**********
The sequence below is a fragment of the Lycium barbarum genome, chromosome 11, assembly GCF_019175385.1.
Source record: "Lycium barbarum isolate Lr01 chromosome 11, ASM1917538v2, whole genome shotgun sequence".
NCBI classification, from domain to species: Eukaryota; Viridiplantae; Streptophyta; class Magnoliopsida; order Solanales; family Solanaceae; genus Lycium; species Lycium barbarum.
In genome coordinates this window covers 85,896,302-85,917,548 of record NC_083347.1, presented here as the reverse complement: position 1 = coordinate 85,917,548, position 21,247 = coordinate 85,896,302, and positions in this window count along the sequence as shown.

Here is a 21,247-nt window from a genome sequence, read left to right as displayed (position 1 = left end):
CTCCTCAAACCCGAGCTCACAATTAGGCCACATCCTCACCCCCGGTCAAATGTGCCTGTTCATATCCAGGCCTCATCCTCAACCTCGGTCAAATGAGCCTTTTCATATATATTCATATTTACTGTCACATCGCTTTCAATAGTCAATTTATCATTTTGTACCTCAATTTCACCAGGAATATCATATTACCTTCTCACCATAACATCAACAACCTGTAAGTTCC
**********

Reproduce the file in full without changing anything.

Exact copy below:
The sequence below is a fragment of the Lycium barbarum genome, chromosome 11, assembly GCF_019175385.1.
Source record: "Lycium barbarum isolate Lr01 chromosome 11, ASM1917538v2, whole genome shotgun sequence".
NCBI classification, from domain to species: Eukaryota; Viridiplantae; Streptophyta; class Magnoliopsida; order Solanales; family Solanaceae; genus Lycium; species Lycium barbarum.
In genome coordinates this window covers 85,896,302-85,917,548 of record NC_083347.1, presented here as the reverse complement: position 1 = coordinate 85,917,548, position 21,247 = coordinate 85,896,302, and positions in this window count along the sequence as shown.

Here is a 21,247-nt window from a genome sequence, read left to right as displayed (position 1 = left end):
CTCCTCAAACCCGAGCTCACAATTAGGCCACATCCTCACCCCCGGTCAAATGTGCCTGTTCATATCCAGGCCTCATCCTCAACCTCGGTCAAATGAGCCTTTTCATATATATTCATATTTACTGTCACATCGCTTTCAATAGTCAATTTATCATTTTGTACCTCAATTTCACCAGGAATATCATATTACCTTCTCACCATAACATCAACAACCTGTAAGTTCC